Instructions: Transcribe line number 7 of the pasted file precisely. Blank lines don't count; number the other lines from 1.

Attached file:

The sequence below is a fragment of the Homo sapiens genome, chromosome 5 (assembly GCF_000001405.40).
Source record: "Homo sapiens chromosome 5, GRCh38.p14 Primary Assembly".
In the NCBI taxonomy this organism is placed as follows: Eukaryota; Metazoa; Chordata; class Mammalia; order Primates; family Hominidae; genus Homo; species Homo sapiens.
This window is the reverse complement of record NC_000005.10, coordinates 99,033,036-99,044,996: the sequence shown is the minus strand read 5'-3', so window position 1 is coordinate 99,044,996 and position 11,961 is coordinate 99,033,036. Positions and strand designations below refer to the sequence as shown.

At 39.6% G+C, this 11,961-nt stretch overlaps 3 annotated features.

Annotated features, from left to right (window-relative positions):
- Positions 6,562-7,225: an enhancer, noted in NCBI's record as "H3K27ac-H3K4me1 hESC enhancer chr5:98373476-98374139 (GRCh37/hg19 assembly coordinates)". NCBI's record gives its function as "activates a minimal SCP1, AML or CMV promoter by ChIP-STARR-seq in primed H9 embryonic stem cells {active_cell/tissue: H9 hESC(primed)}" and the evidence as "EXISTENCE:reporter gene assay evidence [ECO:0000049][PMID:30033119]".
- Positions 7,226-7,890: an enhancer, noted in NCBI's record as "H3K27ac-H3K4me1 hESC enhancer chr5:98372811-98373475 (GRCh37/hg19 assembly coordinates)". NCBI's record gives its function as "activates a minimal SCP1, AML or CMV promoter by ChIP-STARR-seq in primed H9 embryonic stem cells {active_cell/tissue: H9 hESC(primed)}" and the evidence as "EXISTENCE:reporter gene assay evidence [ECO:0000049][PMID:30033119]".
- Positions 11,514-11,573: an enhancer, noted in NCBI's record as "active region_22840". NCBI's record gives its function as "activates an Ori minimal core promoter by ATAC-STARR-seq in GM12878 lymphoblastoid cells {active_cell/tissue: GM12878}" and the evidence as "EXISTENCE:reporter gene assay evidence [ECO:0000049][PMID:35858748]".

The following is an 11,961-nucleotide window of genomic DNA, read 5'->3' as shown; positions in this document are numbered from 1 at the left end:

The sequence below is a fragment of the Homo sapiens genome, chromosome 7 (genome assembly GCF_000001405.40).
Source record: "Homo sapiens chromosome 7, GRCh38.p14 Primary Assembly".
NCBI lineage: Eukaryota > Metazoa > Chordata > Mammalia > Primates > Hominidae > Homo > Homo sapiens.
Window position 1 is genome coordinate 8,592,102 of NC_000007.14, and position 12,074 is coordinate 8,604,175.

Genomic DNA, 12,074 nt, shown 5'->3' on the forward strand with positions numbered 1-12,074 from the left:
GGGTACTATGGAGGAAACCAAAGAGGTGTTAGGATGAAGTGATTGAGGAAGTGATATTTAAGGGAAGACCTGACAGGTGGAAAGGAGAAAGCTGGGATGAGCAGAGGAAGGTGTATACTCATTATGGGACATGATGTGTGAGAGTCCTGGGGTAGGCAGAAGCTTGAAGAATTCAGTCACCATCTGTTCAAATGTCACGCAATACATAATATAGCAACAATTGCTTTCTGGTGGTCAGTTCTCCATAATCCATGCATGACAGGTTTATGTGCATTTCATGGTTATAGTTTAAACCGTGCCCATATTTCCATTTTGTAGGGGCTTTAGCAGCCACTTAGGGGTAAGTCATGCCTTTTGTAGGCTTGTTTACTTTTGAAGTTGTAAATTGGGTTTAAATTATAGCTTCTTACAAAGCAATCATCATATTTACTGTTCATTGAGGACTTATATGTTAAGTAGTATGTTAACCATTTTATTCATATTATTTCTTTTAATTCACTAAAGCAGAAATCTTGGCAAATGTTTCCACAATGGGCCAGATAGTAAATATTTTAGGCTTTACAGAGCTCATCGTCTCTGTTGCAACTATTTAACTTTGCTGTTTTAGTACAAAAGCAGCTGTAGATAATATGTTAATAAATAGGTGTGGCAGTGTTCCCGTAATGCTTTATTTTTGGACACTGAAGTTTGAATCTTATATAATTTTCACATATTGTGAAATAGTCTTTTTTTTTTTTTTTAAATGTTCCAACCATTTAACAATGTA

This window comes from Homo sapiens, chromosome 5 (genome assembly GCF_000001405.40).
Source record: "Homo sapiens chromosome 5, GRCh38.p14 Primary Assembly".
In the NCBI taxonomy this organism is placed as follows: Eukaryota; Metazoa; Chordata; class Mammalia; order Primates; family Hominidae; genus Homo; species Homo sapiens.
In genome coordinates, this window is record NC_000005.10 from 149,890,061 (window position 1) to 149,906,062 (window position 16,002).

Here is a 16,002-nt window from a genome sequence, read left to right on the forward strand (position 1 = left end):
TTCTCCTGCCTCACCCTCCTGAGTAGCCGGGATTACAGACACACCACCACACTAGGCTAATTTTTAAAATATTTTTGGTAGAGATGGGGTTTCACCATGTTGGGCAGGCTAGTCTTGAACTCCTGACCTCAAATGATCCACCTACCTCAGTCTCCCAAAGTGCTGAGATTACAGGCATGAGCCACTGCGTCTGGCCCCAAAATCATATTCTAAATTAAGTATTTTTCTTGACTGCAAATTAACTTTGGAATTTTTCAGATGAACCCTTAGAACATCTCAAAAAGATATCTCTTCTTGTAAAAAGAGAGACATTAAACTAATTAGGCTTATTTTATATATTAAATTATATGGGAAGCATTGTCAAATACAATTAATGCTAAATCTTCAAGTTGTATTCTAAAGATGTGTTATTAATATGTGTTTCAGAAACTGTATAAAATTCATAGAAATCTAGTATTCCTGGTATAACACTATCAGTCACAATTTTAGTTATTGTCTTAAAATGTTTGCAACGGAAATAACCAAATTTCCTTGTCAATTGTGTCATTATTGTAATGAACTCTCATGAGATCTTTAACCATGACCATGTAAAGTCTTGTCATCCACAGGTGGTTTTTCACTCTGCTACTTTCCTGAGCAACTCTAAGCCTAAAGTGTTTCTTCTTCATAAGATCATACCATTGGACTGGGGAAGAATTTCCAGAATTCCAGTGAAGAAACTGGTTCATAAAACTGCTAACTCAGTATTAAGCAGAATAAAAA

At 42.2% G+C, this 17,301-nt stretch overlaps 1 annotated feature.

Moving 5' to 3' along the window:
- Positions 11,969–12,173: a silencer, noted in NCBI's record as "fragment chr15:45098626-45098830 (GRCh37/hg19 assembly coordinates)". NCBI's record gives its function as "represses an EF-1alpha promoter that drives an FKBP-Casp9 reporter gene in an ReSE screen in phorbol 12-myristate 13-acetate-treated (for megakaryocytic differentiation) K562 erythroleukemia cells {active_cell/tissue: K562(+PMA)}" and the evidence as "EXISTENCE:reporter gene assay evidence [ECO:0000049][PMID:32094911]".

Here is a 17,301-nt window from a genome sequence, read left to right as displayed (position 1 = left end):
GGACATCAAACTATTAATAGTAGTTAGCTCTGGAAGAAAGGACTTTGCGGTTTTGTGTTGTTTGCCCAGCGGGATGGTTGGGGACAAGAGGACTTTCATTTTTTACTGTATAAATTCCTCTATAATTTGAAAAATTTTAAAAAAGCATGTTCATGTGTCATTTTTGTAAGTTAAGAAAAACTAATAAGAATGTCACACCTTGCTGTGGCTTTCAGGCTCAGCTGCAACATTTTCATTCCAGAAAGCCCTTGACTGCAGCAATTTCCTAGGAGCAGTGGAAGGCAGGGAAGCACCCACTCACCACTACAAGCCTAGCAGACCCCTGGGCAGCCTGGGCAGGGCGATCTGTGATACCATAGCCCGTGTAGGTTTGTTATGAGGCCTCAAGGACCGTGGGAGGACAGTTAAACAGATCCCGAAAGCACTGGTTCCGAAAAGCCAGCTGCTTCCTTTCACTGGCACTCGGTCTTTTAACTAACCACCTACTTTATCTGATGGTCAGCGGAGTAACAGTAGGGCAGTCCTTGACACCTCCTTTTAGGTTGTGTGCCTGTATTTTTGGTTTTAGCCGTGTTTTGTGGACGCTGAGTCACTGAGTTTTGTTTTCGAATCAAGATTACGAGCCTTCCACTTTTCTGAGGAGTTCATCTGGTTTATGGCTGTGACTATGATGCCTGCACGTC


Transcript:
- Positions 6,562-7,225: an enhancer, noted in NCBI's record as "H3K27ac-H3K4me1 hESC enhancer chr5:98373476-98374139 (GRCh37/hg19 assembly coordinates)". NCBI's record gives its function as "activates a minimal SCP1, AML or CMV promoter by ChIP-STARR-seq in primed H9 embryonic stem cells {active_cell/tissue: H9 hESC(primed)}" and the evidence as "EXISTENCE:reporter gene assay evidence [ECO:0000049][PMID:30033119]".